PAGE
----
Dr. Shovita Padhi, a medical officer with Fraser Health, said the new case is unrelated to an outbreak in Vancouver earlier this year, and was acquired abroad.

Padhi wouldn’t specify where the person was infected, but said with measles cases rising dramatically across the globe, it’s crucial anyone travelling outside Canada ensures they have had two doses of the measles, mumps and rubella vaccine (MMR).

The person used public transit March 27, while they were infectious, and an investigation determined when and where people may have been exposed:

• The No. 323 bus between 8 and 11 a.m. and noon to 3 p.m.

• The Expo Line between 8 and 11 a.m. and noon to 3 p.m.

• Lobby and elevators at 666 Burrard St. in Vancouver and the Ascenda School of Management, at the same location, between 8:55 a.m. and 2:05 p.m.

The 323 bus travels between Newton Exchange and Surrey Central Station.

Transit-users cue to board the No. 323 Coast Mountain bus at the Surrey Central Exchange.

Ric Ernst /


Padhi urges anyone who may have been exposed to keep an eye out for symptoms such as fever, cough, runny nose, red eyes and a rash that first develops at the hairline. If they seek medical attention, they should call their doctor’s office first to avoid exposing other people, she added.

Padhi said immunization in the Fraser Health region has improved this year, with public-health units administering 5,768 MMR vaccines since mid-February this year, compared with 2,882 of the vaccines during the same period in 2018.

Two cases of measles were reported by Island Health on March 29 and Interior Health issued two bulletins about possible public exposures in the area of 100 Mile House on March 9 and 22, according to the B.C. Centre for Disease Control. Another case was confirmed in the Fraser Valley earlier in March.

Twelve of the 15 cases in Vancouver have been directly linked to an outbreak that began at École Secondaire Jules-Verne and École Rose-Des-Vents, after a student contracted the disease during an overseas family trip. The remaining three cases were acquired while travelling, but not linked to the school outbreak.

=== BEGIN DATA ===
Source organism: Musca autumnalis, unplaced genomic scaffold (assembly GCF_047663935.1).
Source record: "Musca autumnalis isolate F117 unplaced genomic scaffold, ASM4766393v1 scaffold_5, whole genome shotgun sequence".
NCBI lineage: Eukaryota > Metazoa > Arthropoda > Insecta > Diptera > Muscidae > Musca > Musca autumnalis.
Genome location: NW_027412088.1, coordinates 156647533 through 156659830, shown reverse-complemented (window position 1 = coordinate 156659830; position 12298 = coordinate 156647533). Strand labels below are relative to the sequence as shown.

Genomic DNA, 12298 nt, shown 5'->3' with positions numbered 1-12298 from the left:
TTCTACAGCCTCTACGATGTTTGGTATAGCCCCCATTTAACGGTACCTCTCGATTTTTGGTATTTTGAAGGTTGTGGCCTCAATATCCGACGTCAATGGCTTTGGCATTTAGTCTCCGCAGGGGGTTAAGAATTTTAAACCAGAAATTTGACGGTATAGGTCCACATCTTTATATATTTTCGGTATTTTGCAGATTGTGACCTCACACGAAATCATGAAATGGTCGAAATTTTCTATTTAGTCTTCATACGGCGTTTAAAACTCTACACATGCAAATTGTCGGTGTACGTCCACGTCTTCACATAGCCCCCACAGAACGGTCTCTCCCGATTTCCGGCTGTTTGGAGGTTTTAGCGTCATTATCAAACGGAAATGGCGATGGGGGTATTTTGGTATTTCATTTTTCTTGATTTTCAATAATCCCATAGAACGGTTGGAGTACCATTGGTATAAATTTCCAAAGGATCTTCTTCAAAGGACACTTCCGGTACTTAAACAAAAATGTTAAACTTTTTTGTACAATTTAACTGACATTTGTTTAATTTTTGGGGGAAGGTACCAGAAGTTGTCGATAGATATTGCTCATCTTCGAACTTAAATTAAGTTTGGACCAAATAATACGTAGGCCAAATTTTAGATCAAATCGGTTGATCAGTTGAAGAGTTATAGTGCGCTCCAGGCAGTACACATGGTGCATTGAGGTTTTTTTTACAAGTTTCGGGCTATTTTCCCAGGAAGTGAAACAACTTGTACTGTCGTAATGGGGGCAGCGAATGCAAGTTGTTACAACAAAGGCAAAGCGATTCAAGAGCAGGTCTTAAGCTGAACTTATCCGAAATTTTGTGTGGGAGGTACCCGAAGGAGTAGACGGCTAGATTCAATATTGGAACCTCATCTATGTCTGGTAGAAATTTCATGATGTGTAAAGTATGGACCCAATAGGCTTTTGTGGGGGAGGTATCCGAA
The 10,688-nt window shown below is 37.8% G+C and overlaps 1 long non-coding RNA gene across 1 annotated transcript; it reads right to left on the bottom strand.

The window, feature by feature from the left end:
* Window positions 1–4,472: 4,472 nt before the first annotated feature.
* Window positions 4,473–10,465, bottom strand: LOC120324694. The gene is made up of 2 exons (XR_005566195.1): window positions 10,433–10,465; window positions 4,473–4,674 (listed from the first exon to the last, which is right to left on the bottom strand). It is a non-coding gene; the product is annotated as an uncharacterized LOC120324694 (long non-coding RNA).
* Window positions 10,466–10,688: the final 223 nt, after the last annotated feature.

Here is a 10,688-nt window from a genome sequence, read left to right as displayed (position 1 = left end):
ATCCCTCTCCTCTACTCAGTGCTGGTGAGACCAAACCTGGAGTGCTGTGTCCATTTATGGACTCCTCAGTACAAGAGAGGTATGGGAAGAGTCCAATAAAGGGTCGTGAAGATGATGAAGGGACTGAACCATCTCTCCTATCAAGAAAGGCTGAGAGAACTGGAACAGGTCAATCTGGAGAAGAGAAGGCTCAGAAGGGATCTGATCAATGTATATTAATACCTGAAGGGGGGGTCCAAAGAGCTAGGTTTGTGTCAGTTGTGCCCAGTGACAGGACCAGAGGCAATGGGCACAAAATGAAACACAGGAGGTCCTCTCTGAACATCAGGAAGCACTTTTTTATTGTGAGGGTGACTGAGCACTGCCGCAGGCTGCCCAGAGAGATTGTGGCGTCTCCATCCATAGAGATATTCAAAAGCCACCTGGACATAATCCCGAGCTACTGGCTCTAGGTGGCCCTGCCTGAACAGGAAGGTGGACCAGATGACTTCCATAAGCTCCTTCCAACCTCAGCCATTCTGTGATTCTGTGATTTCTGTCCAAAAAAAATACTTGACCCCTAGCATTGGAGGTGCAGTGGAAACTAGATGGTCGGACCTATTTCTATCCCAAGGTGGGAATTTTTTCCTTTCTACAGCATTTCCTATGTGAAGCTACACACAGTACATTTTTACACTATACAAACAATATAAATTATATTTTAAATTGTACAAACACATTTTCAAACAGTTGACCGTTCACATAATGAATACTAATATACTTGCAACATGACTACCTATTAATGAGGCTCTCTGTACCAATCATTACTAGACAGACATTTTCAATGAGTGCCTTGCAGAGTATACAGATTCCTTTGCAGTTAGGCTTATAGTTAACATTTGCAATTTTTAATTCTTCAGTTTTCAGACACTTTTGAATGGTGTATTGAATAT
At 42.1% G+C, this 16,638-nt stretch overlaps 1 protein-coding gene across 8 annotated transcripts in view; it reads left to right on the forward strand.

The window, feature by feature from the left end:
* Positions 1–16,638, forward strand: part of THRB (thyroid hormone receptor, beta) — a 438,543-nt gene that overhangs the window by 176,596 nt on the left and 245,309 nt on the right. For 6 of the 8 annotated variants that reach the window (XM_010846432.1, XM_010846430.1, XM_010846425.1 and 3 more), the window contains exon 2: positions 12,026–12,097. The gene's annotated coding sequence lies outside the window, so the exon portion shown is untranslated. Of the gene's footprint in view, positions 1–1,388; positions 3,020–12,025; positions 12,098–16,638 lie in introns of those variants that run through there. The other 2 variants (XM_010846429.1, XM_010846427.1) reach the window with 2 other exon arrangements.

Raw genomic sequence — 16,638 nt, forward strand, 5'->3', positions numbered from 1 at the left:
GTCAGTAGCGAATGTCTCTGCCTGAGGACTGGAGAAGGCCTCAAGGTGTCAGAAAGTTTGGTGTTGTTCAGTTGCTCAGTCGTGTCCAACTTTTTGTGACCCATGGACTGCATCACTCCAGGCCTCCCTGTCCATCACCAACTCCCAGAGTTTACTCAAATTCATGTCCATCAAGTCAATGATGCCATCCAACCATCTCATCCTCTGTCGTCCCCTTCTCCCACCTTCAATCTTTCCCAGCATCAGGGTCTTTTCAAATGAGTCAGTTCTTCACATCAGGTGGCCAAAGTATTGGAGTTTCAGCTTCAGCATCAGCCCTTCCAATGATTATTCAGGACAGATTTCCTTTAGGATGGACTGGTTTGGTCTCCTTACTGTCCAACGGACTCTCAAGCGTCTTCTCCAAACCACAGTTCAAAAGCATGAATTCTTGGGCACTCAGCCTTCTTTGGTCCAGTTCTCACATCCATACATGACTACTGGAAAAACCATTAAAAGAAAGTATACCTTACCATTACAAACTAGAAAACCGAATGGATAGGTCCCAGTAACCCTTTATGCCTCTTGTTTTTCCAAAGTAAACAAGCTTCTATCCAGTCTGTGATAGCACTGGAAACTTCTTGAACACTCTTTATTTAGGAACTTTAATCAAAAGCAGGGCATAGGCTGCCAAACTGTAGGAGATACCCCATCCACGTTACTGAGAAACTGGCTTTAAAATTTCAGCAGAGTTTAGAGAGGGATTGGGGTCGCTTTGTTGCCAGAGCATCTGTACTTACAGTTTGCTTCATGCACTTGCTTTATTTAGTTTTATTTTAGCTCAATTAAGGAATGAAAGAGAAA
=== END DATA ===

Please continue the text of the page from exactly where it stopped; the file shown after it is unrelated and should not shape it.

Last month, Health Minister Adrian Dix announced $3 million in additional funding for the measles vaccine and a campaign to encourage immunization through the schools, health authorities and media.

-With files from Stephanie Ip and Vaughn Palmer

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BC to launch measles catch-up campaign with shots at schools, clinics

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Measles: Latest case located in Fraser Valley, linked to outbreak

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Two more measles cases in Vancouver, bringing total to 15 infections

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Two new cases of measles have been reported in Vancouver, bringing the total number of infections in the area to 15.

Vancouver Coastal Health said both new cases are related to the outbreak centred on two French-language schools.

It says both individuals had been receiving follow-up care as they were known to have been exposed to people with measles infections.

Of the 15 measles cases in the Vancouver area, 12 are related to the school outbreak that began when one child acquired the disease while travelling in Asia.

The health authority says the three other cases are unrelated to the school outbreak and were acquired while the people were travelling.

The authority says it’s possible that more cases might occur in people who were previously exposed, since the incubation period for measles is 21 days.

A nurse prepares a combined vaccine for measles, mumps and rubella

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Luke Hendry/Belleville Intellige

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Vancouver measles outbreak: Unlikely to spread but everyone should be vaccinated